Dan Wedderburn, Assistant Treasurer of DC for Democracy, submitted the following testimony to the Committee of the Whole of the Council of the District of Columbia by on March 26, 2017.
RE: GOVERNMENT CONTRACTOR PAY-TO-PLAY PREVENTION AMENDMENT ACT OF 2017 (BILL 22-0047)
Mr. Chairman and members, I am Dan Wedderburn, chair of the Government Reform Committee of DC For Democracy. DC For Democracy (DC4D) is a leading non-aligned progressive organization in the District with over 500 members. We have repeatedly pushed for major campaign and ethics reform.
DC For Democracy strongly supports the proposed Contractor Pay-to-Play legislation co-introduced by seven Councilmembers We do so now just as DC4D did in testimony back in April 2014 before this same Committee.
Enacting this Bill could have a major impact on reducing the corrupting influence by those who contribute large sums to elect DC councilmembers and the mayor. Importantly, enactment would also help level the playing field between wealthy and middle and low income households thereby stemming DC’s ever-increasing inequality that ranks among the highest in the nation.
The Bill prohibits businesses and individuals from contributing to campaigns who have or are soliciting DC contracts for $100,000 or more up to one year after a primary and general election. It would also eliminate contributions to so-called Constituent Services Funds (CSFs) whereby each councilmember and mayor may receive $40,000 each year, which comes mostly from the same big donors. Supposedly the funds help ailing constituents for such things as avoiding electric or gas cutoff, pay burial expenses and assist in paying rent to avoid eviction. Three years ago, during the scandals, it was found members spent an average of 90% of these funds instead to help win re-election and enhance member self-interests. One result was three councilmembers decided to no longer receive such funds.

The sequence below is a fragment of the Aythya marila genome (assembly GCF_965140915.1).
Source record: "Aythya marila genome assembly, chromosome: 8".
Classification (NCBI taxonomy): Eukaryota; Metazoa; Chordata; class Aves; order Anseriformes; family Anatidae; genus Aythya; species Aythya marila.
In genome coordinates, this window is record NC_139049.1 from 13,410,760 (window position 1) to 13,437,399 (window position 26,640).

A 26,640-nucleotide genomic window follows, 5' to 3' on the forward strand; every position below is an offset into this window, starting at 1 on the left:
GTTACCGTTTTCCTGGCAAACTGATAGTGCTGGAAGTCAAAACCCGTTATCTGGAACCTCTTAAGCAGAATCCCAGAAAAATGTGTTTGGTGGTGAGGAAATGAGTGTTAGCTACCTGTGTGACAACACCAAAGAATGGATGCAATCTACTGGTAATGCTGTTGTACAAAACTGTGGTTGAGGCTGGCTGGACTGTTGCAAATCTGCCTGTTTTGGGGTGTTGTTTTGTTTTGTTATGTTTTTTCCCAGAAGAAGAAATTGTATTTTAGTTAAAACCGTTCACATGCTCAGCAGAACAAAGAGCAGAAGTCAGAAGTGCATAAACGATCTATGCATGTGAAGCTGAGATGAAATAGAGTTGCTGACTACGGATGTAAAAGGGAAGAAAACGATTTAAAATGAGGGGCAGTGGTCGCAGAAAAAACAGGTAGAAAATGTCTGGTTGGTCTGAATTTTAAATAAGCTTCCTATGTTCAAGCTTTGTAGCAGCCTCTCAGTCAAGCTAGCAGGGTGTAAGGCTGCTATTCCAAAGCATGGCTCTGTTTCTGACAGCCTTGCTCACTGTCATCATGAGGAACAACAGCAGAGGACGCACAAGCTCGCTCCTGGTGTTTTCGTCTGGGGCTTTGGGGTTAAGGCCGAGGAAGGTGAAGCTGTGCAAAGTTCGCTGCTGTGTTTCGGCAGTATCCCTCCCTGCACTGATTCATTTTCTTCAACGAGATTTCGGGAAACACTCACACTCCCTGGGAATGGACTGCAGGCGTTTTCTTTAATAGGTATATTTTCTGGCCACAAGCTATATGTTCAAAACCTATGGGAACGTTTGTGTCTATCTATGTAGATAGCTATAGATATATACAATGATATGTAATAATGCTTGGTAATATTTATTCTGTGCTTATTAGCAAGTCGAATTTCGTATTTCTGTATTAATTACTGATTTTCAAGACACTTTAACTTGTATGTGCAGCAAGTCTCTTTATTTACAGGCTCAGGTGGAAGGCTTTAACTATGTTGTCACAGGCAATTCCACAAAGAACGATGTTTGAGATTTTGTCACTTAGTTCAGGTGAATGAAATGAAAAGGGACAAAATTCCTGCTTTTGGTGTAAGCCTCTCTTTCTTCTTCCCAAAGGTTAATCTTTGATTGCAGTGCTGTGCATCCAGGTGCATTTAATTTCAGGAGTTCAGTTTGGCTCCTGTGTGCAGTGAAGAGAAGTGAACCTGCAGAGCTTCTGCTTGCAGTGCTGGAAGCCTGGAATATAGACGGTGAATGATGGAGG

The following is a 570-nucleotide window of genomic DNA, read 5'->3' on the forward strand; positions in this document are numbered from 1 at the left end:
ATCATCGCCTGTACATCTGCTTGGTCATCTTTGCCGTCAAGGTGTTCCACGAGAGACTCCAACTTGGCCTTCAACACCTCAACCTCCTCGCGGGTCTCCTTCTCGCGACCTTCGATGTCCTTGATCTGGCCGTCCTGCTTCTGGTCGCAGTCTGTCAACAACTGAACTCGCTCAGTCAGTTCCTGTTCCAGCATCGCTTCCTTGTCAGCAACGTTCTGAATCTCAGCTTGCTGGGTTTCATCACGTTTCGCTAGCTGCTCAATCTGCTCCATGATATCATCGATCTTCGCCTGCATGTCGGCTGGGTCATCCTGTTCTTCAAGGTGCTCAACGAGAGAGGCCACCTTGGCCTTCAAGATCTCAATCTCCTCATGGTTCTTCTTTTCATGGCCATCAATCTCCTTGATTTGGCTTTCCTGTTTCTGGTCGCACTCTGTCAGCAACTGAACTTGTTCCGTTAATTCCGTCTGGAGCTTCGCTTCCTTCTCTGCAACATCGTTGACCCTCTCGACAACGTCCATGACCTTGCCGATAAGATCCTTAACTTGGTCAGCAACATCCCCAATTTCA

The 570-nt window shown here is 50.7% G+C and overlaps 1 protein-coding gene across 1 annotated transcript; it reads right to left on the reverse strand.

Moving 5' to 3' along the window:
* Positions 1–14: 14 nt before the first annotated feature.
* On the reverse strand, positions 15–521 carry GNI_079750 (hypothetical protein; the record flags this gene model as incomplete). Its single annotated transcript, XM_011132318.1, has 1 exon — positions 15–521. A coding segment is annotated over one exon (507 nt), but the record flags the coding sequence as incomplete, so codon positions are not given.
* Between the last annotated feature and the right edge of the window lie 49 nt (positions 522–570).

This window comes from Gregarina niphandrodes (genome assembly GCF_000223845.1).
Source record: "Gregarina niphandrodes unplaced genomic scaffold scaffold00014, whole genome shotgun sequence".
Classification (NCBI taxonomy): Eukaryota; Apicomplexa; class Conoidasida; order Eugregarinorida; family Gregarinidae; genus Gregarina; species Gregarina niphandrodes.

DC4D has three concerns. One is that a year ban on contributions is not sufficient to realize the goal of the legislation. A longer ban would go a lot further.
A second concern is what to do about contractors who initially win a contract for under $100,000 but it’s subsequently amended or otherwise revised to increase it over this threshold. At such point, the ban should apply to them.
The third concern is that that unlike in the Bill three years ago, this one is more limited in coverage. For example, It apparently would not apply to anyone receiving a grant or tax abatement. Nor would it apply to those who enter into an agreement with the District for the acquisition, sale or lease of any land or building; or to those receiving title or any other property interest in a street or alley. Why have they been dropped? Is this in the public interest or special interests?
DC4D applauds enactment of some very forward-looking legislation by the Council this past year along with the prospects for this year with respect to pay-to-play. Corruption and voter discontent with previous members, and replacing them with those truly committed to residents has played a large part, as it should.